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Editorial

The topic of this special issue of „Journal of Marketing and Market Studies” is experiential marketing, a concept that has emerged in the marketing science in the late 90-ties. Its main assumption lies in the claim that contemporary customers are bored with traditional marketing tools and techniques and seek memorable experiences that would stimulate them in a sensory way, evoke real emotions, provoke them intellectually and allow to become members of a certain community. The experiential marketing originally focused on ‘creative’ industries, i.e. entertainment and tourism, but nowadays this concept spreads to more mundane industries, such as retailing and banking. It is believed that memorable customer experiences bond the customer with the brand via increased satisfaction, engagement and loyalty. In turn, companies increase their profitability, market share, as well as brand reputation and recognition. The concept of experiential marketing has been increasingly studied by Polish authors, to whom we dedicate this special issue.
This two-part special issue includes seven papers, among which there is one literature review, two methodological papers devoted to the development and validation of new techniques of measuring customer experiences, three empirical studies and a bibliometric analysis. 
The first paper describes the state of research on experiential marketing in Poland (Dziewanowska & Kacprzak). The systematic literature review method was employed to collect relevant empirical studies on the topic and analyze the main research directions. It appears that customer experience is still a novelty in Polish marketing science, with most of the papers in this field being published after 2016. The majority of articles present case studies focused on the use of experiential marketing in a certain organization or industry. The need for quantitative and qualitative studies, which would not only replicate western concepts but also test new and original ones and develop methods of measuring customer experience, is clearly visible.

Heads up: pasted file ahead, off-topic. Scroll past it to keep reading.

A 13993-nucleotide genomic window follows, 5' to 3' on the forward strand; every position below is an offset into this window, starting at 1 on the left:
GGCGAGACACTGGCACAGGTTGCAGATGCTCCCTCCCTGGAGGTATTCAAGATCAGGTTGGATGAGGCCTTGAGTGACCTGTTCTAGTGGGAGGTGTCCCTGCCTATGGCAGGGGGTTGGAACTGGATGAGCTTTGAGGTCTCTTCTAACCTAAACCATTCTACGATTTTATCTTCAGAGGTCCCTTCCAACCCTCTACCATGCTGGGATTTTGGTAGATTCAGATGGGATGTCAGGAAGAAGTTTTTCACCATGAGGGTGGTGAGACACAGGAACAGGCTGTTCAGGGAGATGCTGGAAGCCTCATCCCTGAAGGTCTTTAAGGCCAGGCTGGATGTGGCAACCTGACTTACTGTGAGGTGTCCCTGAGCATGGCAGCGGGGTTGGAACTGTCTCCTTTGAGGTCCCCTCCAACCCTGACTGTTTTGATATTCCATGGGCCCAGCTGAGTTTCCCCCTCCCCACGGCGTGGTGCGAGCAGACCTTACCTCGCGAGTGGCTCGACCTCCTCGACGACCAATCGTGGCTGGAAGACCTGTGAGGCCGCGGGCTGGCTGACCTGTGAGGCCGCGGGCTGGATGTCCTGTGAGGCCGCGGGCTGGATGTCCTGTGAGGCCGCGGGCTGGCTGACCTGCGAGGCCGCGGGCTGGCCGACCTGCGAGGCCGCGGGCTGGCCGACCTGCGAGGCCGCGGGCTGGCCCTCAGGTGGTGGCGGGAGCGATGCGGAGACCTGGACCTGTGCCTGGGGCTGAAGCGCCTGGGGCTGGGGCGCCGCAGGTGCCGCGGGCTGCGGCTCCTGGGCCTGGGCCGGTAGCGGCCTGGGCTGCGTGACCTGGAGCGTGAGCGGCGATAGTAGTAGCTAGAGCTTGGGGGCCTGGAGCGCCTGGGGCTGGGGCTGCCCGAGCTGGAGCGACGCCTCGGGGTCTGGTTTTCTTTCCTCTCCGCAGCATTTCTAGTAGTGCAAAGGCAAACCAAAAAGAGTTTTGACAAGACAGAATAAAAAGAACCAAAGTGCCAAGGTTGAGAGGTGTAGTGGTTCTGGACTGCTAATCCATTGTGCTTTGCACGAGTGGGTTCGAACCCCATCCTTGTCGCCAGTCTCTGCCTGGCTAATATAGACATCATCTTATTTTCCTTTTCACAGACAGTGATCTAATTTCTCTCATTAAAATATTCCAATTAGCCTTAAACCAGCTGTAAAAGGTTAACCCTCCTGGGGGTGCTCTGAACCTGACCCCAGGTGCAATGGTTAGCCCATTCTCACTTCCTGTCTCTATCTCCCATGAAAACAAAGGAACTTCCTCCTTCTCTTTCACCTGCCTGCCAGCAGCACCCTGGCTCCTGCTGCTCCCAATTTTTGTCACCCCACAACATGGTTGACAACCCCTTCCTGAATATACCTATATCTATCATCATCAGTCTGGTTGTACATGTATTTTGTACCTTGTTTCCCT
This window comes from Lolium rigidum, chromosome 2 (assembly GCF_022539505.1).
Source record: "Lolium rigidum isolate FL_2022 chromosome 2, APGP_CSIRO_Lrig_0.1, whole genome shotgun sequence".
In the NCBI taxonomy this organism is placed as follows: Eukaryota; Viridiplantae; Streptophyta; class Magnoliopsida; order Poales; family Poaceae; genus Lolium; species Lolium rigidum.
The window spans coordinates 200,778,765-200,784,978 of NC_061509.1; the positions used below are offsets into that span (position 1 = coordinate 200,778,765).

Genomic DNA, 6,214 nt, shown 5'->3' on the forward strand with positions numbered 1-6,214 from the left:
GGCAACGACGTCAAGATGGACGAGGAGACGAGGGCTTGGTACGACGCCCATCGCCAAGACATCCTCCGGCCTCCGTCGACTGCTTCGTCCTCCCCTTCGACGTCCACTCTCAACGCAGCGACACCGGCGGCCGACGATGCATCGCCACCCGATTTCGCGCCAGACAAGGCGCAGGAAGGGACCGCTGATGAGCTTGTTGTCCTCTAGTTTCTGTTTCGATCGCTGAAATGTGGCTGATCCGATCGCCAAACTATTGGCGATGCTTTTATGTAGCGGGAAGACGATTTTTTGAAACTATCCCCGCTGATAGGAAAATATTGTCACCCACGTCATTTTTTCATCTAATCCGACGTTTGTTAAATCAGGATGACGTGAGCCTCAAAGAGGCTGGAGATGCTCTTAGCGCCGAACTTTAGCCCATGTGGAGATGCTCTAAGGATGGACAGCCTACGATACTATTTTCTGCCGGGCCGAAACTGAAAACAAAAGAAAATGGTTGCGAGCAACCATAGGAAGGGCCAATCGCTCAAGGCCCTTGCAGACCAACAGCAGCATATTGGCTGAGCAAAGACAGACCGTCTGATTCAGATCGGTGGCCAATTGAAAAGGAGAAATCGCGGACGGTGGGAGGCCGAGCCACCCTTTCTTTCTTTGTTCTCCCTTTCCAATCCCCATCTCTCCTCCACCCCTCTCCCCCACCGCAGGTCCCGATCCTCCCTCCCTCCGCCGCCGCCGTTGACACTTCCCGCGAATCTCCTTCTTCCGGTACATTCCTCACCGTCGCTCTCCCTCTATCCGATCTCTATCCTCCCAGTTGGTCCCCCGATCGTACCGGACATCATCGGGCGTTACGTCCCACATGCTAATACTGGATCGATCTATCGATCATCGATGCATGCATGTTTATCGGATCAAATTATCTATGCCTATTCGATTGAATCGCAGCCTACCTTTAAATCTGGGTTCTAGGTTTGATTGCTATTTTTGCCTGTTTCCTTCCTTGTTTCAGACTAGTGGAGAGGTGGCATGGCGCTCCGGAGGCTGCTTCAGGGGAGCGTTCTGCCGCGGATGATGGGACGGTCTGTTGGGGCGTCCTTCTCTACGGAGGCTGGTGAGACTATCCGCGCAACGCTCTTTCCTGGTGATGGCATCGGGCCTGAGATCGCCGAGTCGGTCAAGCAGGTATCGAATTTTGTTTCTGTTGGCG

The second paper – by A. Dąbrowska & M. Janoś-Kresło – focuses on the importance of the customer experience in service marketing and presents the results of two quantitative studies conducted among two interesting market segments: single individuals and customers aged 60+. The article is also supplemented with a qualitative study – 18 individual interviews with service companies’ employees. The Authors point to the disturbingly high number of customers with ambivalent attitude to service providers which contradicts the experiential marketing rule of delivering exceptional and unforgettable experiences. 
In the following paper M. Gębarowski presents a bibliometric analysis of the papers on extreme forms of tourism such as war-zone tourism or tombstone tourism, which according to the Author represent new fields of the experience economy. As a result, the Author points to gaps in the existing body of literature that can be filled by future studies in extreme tourism.
M. Spychalska-Wojtkiewicz & M. Tomczyk in their paper merge the design thinking concept with experiential marketing. Design thinking is a new approach to innovation that puts human needs in the center of the innovation process. The results of qualitative studies on an international sample of managers prove that design thinking is a useful method of designing innovative customer experiences. 
Next papers of this special issue partially fill the gap mentioned above by providing two new methods of measuring customer experience. The paper by M. Mengoni et al. presents a tool developed to measure customer emotions by analyzing their facial expressions. Prof. Mengoni with her team from EMOJ (a spin-off company of Polytechnic University of Marche, Italy) has developed the tool and tested its possibilities during an opera festival in Macerata. It opens new possibilities to improve the quality of cultural events as the customer emotions can be matched with the exact point in time during the show. 
The subsequent paper by M. Ścibor-Rylski and his team from Kantar Polska research agency describes the use of two new tools that measure the customer experience – a qualitative, employing gamification (“Our city” game), and a quantitative one (CX+). The use of a board game developed online allows to reconstruct a customer journey map as well as category entry points and all circumstances that may influence the final customer experience. In turn, the CX+ instrument measures the consistency of a brand promise and delivered customer experience. The paper also provides results of validation studies for both tools.
The last paper – by Z. Spyra – is devoted to the topic of building a brand communication strategy in social media. The proposed model is called SMART and its key elements of communications comprise: synergy, methodicalness, attractiveness of the content, reactivity and transposition. The proposed model was tested in a quantitative study on a sample of 709 young consumers, which allows to rank the elements of the model from most to least important. 
We hope you will find these papers interesting and inspiring!

Guest Editors
dr hab. Agnieszka Kacprzak & dr hab. Katarzyna Dziewanowska

 

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